Bladder stones simply put are stones inside the urinary bladder. They are also called vesical calculus. Like other stones in the urinary tract, bladder stones are composed of minerals excreted in the urine. They most commonly form when the bladder is not capable of totally empty and some residual urine remains behind. Over time this urine gets concentrated which can also occur in periods of dehydration.
Most of the time bladder stones are silent i.e. they do not reason any trouble. They are incidentally discovered on getting an ultrasound or an X-ray for some other problems. But at times they can reason problems such as:
Intermittency of urinary stream i.e. the urine flow starts and stops or the urine flow suddenly gets poor whiles the passage of urine. This occurs when the stone comes and blocks the bladder neck.
Blood in urine or hematuria- The stone can irritate the mucosa of the bladder and reason some bleeding which comes out mixed with urine.
Weak urinary stream- When the bladder stone becomes big in size and obstructs the outflow (bladder neck) then the urinary stream gets narrow and the patient may have to strain to pass urine.
- Pain in the lower abdomen
- Pain in one or both of the testes and penis
Infection in the urine leading to fever (can be associated with chills and rigors) – This occurs because the urinary bladder is never completely empty as the stone obstructs the complete outflow of urine. This residual urine is in turn subject to getting infected.
In most cases, bladder stones are, to begin with, small kidney stones. These stones pass from the kidney through ureters and enter the bladder. When such stones are not capable to come out from the urine passage they grow in size over time due to further mineral deposits around the stone.
Enlarged prostate- The prostate gland in males enlarges with age and can lead to a reduced outflow of urine which in turn can lead to a situation suitable for stone formation.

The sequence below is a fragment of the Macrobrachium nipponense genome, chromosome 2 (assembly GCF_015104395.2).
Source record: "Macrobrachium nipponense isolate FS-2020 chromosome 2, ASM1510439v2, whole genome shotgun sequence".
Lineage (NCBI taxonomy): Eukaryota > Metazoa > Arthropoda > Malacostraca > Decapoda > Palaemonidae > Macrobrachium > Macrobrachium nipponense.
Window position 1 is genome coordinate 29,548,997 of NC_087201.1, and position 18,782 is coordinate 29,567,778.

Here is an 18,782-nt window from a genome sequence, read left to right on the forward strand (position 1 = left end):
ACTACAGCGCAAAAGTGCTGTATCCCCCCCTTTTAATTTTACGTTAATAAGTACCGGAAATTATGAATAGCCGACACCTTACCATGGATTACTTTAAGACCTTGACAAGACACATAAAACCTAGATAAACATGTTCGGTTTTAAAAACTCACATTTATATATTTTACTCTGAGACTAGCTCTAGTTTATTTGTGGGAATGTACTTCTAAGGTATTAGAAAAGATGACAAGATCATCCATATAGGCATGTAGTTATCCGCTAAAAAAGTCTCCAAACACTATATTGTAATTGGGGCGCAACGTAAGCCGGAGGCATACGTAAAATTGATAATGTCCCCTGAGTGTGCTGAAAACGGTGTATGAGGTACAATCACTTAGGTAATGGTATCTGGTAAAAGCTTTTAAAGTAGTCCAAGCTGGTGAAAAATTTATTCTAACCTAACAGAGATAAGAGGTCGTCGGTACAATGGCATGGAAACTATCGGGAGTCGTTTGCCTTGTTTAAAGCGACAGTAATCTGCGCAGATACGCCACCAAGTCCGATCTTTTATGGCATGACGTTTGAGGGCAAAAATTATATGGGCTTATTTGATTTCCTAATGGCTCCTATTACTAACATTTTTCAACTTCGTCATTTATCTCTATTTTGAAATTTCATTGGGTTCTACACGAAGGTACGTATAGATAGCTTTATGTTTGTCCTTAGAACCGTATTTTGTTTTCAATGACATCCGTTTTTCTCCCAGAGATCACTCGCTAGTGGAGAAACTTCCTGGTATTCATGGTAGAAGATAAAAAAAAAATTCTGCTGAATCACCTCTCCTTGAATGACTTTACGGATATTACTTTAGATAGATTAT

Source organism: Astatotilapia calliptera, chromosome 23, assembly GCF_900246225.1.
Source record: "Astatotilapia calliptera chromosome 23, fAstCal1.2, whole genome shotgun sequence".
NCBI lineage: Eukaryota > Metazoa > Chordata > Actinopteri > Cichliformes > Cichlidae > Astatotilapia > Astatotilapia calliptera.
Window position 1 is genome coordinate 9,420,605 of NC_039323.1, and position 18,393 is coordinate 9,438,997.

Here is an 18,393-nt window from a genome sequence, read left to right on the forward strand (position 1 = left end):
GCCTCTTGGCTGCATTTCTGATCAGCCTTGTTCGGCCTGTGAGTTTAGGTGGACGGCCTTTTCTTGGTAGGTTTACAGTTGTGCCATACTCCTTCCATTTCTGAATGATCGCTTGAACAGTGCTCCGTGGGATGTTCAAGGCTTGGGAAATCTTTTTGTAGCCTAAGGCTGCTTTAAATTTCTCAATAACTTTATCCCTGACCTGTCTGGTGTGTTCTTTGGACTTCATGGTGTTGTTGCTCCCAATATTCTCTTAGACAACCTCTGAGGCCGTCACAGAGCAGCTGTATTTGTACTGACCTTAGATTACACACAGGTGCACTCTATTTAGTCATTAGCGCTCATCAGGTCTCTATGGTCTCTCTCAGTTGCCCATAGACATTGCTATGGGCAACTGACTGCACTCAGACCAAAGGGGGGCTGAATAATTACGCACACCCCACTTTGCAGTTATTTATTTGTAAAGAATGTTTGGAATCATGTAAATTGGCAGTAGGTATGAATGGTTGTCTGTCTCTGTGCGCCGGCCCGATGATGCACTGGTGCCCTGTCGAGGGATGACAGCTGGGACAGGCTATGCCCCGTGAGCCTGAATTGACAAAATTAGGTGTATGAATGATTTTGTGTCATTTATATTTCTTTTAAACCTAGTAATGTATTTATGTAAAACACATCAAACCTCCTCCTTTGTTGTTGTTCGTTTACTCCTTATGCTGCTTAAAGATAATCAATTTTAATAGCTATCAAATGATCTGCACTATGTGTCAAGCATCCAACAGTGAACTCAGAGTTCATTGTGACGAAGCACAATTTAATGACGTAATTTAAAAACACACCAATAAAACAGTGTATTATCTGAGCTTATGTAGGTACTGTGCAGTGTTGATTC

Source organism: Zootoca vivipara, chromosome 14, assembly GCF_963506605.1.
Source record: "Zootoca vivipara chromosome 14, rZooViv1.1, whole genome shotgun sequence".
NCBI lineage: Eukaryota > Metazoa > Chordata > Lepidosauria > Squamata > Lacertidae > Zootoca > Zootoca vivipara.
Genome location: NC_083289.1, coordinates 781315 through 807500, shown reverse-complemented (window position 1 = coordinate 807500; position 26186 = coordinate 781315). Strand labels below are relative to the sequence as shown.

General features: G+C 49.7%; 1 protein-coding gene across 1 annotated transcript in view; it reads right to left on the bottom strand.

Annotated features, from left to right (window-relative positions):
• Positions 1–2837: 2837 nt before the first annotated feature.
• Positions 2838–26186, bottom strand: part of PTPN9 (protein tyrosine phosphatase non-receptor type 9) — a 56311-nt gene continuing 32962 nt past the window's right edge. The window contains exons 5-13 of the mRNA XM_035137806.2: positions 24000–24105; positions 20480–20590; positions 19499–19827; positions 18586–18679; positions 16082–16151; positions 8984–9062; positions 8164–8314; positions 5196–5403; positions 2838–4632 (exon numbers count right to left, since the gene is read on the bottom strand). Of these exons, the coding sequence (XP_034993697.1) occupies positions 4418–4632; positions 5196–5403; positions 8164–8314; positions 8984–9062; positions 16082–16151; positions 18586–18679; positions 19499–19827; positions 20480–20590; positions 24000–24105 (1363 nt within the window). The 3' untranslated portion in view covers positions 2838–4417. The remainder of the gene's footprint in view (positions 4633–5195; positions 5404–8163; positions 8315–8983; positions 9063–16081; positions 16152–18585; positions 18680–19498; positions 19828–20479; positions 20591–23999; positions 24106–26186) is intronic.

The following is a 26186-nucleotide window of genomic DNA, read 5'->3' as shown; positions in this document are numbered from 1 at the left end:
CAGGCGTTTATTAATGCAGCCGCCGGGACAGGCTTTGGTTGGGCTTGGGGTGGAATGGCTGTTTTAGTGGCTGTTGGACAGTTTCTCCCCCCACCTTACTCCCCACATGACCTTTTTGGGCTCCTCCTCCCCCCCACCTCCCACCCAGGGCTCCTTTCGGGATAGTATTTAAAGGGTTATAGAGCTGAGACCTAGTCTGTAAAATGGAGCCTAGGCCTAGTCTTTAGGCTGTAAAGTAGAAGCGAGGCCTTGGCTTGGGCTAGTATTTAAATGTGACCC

Stricture urethra- In patients whose urethral passage is narrowed due to previous trauma/infections/catheterization or inflammation, urine flow is weak and the bladder doesn’t totally empty leading to concentrated urine and stone formation.
Neurogenic bladder- Patients with neurogenic bladder or atonic bladder are never able to totally empty their urine. At times they are on clean intermittent self-catheterization which also makes the urine susceptible to infections.
How to diagnose a bladder stone?
Your treating urologist after listening to your symptoms and physical examination may suspect the presence of bladder stones and may order a few tests to confirm the diagnosis.
Urine examination- This includes a urine routine and microscopy to look for the presence of mineral crystals as well as a culture and sensitivity test to rule out the presence of infection.
Ultrasound- This is a first-line test as there is no radiation exposure to the patient. This test besides telling about the presence of bladder stones also tells us about the situation of the kidneys and the completeness of bladder emptying.
X-ray KUB- Any radio-opaque stone in the bladder can simply be seen on an x-ray.Leave a reply